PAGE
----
Again postponed: US-Taliban talks pause’ after suicide attack on American airbase
The assault on Bagram base came despite the resumption of US-Taliban talks days before in Qatar.
12 Dec 2019
US officials have announced a “brief pause” in talks with the Taliban after the armed group launched a suicide attack on a US base in Afghanistan, killing two civilians.
Special Envoy for Afghanistan Zalmay Khalilzad on Friday expressed “outrage about attack in Bagram” and said the talks in the Qatari capital Doha would resume after the Taliban “consult their leadership on this essential topic”.
“Taliban must show they are willing & [and] able to respond to Afghan desire for peace,” Khalilzad said in a tweet.
Wednesday’s early morning assault, for which the Taliban have claimed responsibility, began when a suicide bomber detonated his explosive-packed vehicle outside a hospital building near Bagram military base in Parwan province, north of the capital Kabul, according to local officials.
Khalilzad had renewed talks with the Taliban earlier this month on steps that could lead to a ceasefire and settlement of the 18-year-long war in Afghanistan, allowing a gradual withdrawal of US troops from the country.
Taliban spokesman Suhail Shaheen said Friday’s meeting was “very good and friendly”.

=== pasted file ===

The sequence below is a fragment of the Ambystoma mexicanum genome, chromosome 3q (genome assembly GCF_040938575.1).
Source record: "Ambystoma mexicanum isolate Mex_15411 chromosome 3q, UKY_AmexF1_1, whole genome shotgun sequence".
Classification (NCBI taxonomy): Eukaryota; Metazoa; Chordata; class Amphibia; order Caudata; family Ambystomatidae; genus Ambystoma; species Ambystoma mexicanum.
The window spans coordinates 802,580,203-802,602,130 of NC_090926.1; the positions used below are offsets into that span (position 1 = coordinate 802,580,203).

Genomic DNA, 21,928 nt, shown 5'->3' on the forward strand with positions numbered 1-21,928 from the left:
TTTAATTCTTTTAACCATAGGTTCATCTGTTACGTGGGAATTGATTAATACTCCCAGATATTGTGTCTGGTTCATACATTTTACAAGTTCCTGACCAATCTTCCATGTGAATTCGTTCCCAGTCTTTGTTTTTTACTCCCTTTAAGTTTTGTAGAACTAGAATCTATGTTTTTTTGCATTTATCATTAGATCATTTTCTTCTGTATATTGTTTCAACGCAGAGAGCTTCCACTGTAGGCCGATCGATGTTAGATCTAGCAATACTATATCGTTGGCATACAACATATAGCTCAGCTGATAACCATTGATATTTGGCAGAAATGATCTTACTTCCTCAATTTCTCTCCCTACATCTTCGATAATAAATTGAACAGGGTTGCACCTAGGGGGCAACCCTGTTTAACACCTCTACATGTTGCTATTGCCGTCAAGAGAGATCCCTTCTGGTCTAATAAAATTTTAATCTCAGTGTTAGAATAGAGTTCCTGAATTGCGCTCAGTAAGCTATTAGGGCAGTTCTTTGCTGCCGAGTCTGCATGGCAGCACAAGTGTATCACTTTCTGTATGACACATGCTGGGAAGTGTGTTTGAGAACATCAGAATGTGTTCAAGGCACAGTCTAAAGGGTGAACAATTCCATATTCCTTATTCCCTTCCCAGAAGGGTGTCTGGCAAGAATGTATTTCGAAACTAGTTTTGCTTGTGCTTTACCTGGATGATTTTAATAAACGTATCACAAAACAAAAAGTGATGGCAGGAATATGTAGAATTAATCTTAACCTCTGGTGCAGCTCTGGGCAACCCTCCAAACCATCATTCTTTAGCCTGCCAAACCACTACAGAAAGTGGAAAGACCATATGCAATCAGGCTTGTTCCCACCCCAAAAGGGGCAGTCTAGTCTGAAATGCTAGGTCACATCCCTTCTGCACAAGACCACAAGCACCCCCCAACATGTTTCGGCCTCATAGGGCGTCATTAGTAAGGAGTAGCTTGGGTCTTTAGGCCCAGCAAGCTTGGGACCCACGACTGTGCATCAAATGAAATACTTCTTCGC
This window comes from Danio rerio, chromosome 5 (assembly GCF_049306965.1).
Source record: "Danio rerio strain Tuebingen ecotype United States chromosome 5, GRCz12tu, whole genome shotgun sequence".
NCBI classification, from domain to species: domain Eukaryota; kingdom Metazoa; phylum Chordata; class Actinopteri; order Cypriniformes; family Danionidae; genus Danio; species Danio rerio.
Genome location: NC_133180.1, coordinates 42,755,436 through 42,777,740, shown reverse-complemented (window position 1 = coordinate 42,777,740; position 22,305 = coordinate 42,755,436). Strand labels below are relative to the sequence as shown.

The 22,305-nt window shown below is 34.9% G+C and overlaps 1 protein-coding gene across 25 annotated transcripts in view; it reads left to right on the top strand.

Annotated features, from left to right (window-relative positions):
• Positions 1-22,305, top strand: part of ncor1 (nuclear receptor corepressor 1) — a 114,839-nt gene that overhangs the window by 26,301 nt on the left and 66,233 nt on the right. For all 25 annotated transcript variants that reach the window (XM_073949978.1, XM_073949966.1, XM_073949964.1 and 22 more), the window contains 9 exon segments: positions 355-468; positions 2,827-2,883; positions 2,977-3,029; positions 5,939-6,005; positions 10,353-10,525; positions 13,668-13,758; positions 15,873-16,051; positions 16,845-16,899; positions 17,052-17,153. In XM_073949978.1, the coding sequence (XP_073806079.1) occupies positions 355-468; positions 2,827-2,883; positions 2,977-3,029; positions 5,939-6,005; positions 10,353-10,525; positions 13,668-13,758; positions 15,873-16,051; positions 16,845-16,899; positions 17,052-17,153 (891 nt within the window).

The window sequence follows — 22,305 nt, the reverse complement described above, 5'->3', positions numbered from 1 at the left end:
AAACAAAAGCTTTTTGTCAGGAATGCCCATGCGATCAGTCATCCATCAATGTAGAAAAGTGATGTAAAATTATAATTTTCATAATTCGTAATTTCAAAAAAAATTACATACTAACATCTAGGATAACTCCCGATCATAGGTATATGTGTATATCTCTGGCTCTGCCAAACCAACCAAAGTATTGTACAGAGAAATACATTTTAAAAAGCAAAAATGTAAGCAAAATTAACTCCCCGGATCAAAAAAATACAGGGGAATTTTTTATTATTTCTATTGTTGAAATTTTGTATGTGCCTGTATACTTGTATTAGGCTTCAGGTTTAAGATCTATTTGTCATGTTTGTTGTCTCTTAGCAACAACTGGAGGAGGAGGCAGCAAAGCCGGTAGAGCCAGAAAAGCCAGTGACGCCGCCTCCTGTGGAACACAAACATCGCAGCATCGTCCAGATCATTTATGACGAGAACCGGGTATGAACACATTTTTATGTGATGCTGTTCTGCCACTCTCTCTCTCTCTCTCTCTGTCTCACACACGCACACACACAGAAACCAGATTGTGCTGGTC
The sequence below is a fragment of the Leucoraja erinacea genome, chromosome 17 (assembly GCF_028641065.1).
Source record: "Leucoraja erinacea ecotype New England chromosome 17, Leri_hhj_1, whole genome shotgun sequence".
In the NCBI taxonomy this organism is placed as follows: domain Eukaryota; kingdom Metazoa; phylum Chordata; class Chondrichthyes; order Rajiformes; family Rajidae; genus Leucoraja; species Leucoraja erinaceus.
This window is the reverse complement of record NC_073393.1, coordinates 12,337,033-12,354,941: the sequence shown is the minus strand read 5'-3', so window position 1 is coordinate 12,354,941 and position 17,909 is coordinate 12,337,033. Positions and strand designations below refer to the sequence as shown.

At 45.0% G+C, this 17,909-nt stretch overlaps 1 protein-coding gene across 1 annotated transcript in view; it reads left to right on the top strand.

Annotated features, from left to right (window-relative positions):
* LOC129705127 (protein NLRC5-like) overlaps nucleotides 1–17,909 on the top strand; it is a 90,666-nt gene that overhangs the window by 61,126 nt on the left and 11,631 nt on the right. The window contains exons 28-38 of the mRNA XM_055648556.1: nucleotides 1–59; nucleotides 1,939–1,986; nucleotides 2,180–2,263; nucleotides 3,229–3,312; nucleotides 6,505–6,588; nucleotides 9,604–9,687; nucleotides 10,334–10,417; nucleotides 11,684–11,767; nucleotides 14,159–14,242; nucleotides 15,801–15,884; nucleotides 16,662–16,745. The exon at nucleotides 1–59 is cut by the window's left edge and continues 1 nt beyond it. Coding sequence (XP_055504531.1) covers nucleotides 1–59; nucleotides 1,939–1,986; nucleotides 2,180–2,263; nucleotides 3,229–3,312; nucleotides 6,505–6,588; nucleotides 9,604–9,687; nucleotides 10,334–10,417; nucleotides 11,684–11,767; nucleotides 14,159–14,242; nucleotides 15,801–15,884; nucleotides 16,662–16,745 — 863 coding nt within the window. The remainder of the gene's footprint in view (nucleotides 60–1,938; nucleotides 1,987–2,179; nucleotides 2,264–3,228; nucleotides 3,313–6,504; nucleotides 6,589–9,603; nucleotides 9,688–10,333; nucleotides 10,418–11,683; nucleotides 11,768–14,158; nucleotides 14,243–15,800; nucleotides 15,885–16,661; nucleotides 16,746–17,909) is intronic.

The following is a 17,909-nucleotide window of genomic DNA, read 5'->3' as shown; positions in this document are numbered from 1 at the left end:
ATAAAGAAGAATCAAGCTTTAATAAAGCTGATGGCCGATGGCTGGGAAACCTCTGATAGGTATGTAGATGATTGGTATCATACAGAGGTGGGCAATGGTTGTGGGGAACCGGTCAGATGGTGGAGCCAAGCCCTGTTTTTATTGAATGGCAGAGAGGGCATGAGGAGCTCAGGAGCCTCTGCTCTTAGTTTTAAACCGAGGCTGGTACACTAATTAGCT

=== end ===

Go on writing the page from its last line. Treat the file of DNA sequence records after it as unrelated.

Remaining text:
“Both sides decided to resume the talks after a few days of break for consultation,” he said.
The assault on Bagram airbase came despite the resumption of talks between the US and the group days before in Doha.
Peace negotiations began earlier this year but were suspended in September after an American soldier was killed in a suicide attack claimed by the Taliban.
US President Donald Trump, during a surprise Thanksgiving visit to Afghanistan last month, said Washington had resumed talks with the Taliban and that the Afghan armed group wanted a ceasefire.
Tens of thousands of Afghan civilians, security officials and more than 2,400 American service members have been killed since 2001 when a US-led military coalition dislodged Taliban from power.
About 13,000 US forces, along with thousands of other NATO troops, are stationed in Afghanistan, with US officials considering reducing the troop strength as part of any future peace deal.
But the Taliban has set the withdrawal of the US and NATO troops, whom it calls occupying forces, as a condition to strike a deal.
The Taliban calls the Western-backed Kabul government a “puppet” regime and has so far refused to speak to them.
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